History of the Cppa

On Tuesday, August 10, 1971, Canadian Pacific employees led by Brothers Bradshaw, Fisher, Stanford and Dargewitcz and five other employees held the first meeting in Montreal, Quebec, in the movement to organize the employees working for the Department of Investigation. On Friday, October 29, 1971, a second meeting of employees was held and forty-four employees attended and a collection was commenced to pay for unionizing and $36.00 was collected.

On Thursday, November 4, 1971, a third meeting was held in Montreal and Brother Bradshaw was appointed Chairman and Brother Conway was appointed as Secretary. There were thirty-eight employees in attendance. Also a collection was taken and an additional $34.78 was raised.

At the same meeting of employees of the Canadian Pacific Department of Investigation it was proposed by Brother James G. Conway and seconded by Brother Glen Holder;

“That it be resolved that such an Association be formed under the name of the Canadian Pacific Police Association and that the employees be asked to approve such a motion.”

This motion was unanimously passed by thirty-eight employees.

On Saturday, December 11, 1971, a meeting of the Association was held in Montreal at the Royal Canadian Hussars Armoury, Men’s Mess, and forty-two employees attended. An initiation fee of $2.00 was established and monthly dues were set at $6.00 per month. It was reported that in the Atlantic and Eastern Regions we had already signed up 128 members. Mr. Robert Skelly was introduced to the membership and was approved as attorney for the Association.

Elections were called for and Brothers Holder, James and Doucette were nominated for the position of President and Brother James was elected as the first President of the Canadian Pacific Police Association. Brothers Holder, Conway and Milne were nominated for the position of Vice-President and brother Holder was elected as Vice- President. Brothers Houle and Conway were nominated for the position of Secretary and Brother Conway was elected as the Secretary. Brother Houle was the only nominee for the position of Treasurer and he was acclaimed to that position.

It was agreed to proceed to Certification in Ottawa before the federal Labour Board.

Signing the first agreement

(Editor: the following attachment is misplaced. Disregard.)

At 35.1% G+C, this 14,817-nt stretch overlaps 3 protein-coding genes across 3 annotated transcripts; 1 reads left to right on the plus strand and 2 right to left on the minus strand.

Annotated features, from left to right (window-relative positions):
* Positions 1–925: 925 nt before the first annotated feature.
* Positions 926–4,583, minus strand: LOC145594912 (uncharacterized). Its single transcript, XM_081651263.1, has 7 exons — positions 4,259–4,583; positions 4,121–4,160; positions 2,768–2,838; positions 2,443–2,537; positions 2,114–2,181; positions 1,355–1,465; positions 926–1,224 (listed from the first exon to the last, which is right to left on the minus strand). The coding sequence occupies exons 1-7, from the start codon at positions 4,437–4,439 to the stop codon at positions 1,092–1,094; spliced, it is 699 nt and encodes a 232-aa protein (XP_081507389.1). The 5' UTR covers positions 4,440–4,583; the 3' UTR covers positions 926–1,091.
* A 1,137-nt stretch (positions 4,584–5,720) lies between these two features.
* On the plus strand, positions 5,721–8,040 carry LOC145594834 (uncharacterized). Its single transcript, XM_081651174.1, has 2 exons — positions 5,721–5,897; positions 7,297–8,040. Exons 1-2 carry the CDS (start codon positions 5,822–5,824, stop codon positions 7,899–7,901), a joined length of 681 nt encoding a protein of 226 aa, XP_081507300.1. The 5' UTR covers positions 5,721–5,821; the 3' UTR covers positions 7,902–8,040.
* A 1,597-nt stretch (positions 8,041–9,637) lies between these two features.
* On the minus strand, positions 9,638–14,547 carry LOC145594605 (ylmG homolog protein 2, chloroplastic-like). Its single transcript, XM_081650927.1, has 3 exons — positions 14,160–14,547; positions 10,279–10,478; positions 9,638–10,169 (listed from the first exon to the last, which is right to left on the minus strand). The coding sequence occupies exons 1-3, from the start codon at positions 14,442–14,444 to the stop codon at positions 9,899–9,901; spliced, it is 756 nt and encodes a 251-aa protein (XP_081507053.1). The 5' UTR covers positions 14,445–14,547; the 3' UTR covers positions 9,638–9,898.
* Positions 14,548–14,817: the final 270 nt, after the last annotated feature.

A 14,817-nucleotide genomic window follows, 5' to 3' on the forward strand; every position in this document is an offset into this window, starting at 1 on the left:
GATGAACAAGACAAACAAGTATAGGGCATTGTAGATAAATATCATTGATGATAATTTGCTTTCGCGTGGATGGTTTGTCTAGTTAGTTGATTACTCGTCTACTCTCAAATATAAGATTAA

(Left to right) Matt Doucette, Fred James, William Rinder

group signing agreement

Association Members, Labour Relation and Department Officer Signing the first agreement, June 6, 1973.

Interview with matt doucette

In August, 2006, Ontario District Representative Paul Fish interviewed Matt Doucette for the then-new C.P.P.A. Website. Matt was involved with the Association almost from day one and he held the Secretary’s and then the President’s position on the Executive for many years.

The interview:

Paul  – What circumstances lead to the formation of the Canadian Pacific Police Association?

Matt  – One of the major reasons that led to the formation was, of course, working conditions. As an example, it was not unusual here in the east, anyway, to finish work at 1530 hrs. and receive a phone call at 1900 hours telling you to report for duty at 2330 hours that same night which would count as your shift for the following day. No overtime for this kind of change. The number one reason the association was formed however was in 1970 – 1971, when the department management began to reduce the Police numbers. They did this by creating a Security-Guard division and some constables with over twenty-five years service were reduced in rank and of course, salary. This is what caused the big push.

Paul  – Can you outline some of the challenges that were encountered as the C.P.P.A. was created?

Matt  – The major problem or challenge was the size of the country with members located in so many cities. There was a need to have at least sixty-five percent of the active members signed up in order to approach the Labour Department for certification.
Paul  – How did C.P. Police management react when they became aware of this initiative?

Matt  – They did not take this initiative very well at all. They spoke to every one up to the rank of Investigator trying scare tactics, such as the Dept. will fold and many members believed it. That’s why the drive to include everyone up to Investigator was dropped as the numbers above Sergeant was so low that the percentage was in jeopardy.

Paul  – Approximately how many uniform staff where there across the system at this time?

Matt  – In the start of the 70’s, there were over 400 Constables and Sergeants across Canada.

Paul  – What was the level of support amongst the rank and file?

Matt  – Once the Association was up and running, certificate and all, the support was pretty good. Higher in the east of course, where it all started.

Paul  – What was the newly founded C.P.P.A.’s first major challenge and how did it work out?

Matt  – I suppose the first major challenge was a first contract. It took quite a while but in the end, for a first contract, it was a good one.

Paul  – We are approaching the 35th anniversary of the founding of the C.P.P.A. Over the years there have been many changes to both Canadian Pacific Railway and to the Canadian Pacific Railway Police Service. Is the C.P.P.A. as relevant and necessary today as it was in its formative years?

Matt  – I had been a member of two other unions before the C.P.P.A. and was always a believer in them. Even more so after I began to deal with senior management at Department and Company levels. I was, at first, amazed to see the lengths they would go to in order to win. I hope that todays management has changed somewhat. However, I believe that while we will be disappointed with our reps at times, it is a necessity and will only be as good as the membership and reps make it.


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